Sincerely Carolina

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q&a with katie chalmers from g-free kid

by caroline

Today’s Q&A features Katie Chalmers, founder of G-Free Kid and author of Mommy, What Is Celiac Disease?, a book made especially for children who have been diagnosed with celiac disease. Chalmers was diagnosed with celiac disease in 2007, shortly before one of her twin daughters, Morgan, was given the same diagnosis. Her other twin daughter, Lindsey, was diagnosed with gluten sensitivity in 2011. Here, Chalmers talks about her personal experience with celiac disease and what led her to eventually write and illustrate her children’s book.

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Q: How did the process of writing your book, Mommy, What Is Celiac Disease?, help you and your girls with your personal processes of learning how to deal with your individual diagnoses?

A: I began thinking about a way to explain celiac disease to my daughters after I was diagnosed myself. I wanted to describe my condition in a way that they could understand (they were 4 at the time) so I came up with some analogies that they would “get”. Since we’re an outdoorsy family, I naturally (no pun intended) thought of comparisons between nature and a park/playground environment. The process of writing and illustrating the book kept me positive, in that I was very careful in my wording to set the right tone, and to cover all of the necessary bases without being too overwhelming. When one of my twin daughters (Morgan) was diagnosed with Celiac a few months after I was, it really got the ball rolling and helped turn my book idea into a reality. It was fun for my daughters to see the book progress, between the text and the illustrations and they were excited and interested in it the whole time. Throughout the process, the positive tone I was setting rubbed off on them and anything gluten-related has always been a positive subject with our family.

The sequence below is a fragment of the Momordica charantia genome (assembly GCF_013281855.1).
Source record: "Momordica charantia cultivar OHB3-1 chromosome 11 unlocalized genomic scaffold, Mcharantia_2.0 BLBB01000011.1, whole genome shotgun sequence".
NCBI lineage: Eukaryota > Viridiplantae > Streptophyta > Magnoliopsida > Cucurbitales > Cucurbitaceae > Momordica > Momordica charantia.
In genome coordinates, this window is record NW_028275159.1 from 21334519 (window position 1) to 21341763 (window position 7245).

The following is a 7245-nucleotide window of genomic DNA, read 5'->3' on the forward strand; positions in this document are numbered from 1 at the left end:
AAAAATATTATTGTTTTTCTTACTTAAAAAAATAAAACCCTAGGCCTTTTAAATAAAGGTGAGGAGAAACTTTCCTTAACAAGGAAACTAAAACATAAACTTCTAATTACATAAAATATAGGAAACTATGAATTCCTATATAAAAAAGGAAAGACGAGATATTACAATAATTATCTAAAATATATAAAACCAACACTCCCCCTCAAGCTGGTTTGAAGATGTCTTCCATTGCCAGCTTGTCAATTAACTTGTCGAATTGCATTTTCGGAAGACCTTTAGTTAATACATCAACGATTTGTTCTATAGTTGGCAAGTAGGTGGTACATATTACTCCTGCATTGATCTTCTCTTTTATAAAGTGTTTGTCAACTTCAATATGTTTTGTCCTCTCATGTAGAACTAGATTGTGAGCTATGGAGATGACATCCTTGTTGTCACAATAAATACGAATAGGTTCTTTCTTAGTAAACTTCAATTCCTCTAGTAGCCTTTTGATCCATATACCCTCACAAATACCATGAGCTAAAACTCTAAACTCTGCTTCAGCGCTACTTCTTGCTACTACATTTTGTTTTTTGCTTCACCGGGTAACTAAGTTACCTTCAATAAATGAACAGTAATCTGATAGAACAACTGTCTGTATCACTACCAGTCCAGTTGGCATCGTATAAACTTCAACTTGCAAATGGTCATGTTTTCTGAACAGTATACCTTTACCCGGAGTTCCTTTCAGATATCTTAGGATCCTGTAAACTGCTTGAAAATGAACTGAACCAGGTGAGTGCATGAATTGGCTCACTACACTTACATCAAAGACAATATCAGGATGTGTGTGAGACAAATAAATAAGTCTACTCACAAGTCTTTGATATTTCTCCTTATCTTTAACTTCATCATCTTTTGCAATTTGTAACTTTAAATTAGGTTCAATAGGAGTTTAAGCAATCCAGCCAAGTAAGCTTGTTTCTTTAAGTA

Q: How did the process of re-training yourself on how to eat and be healthy differ from that of helping children to understand why these dietary eliminations are necessary?

A: I was the first one to switch over to the diet so it was an easier process for them to go gluten-free after seeing how I was eating differently.  I was diagnosed in October of 2007, and my family started a semi-gluten free diet with me since we all ate the same meals for dinner anyhow. While I was learning the diet, they learned too. They also saw me keeping it positive, even if there were issues in all of my trial and errors in the beginning. I remember buying a loaf of GF bread that tasted like styrofoam and all I could do was laugh and tell them that I would definitely find something better! Right after that, they saw me begin baking my own bread with great success. No matter what I encountered, my husband and I kept the whole topic positive. I honestly believe that really helped them both transition well. When Morgan was diagnosed, it was just natural for her to join me in the diet. She had already seen that I was happy with my food and that I wasn’t lacking in anything. During those few months before she went gluten-free, she had come to understand what celiac disease was all about and why she would also have to go gluten-free. It really couldn’t have worked out any better. I’m sure it must be a lot harder for a child to be the first one diagnosed in the family and have everything be new right off the bat, which is the reason I wrote my book. It starts a child off on a positive note with a sunny outlook about the gluten-free diet, which is the key to success. The book helps a child understand what gluten does to his or her body and explains why they have to eat gluten-free.

Q: You meet a mom who has just found out her child can no longer include gluten in his or her diet — what are the top five resources (other than your awesome book!) you point her to first?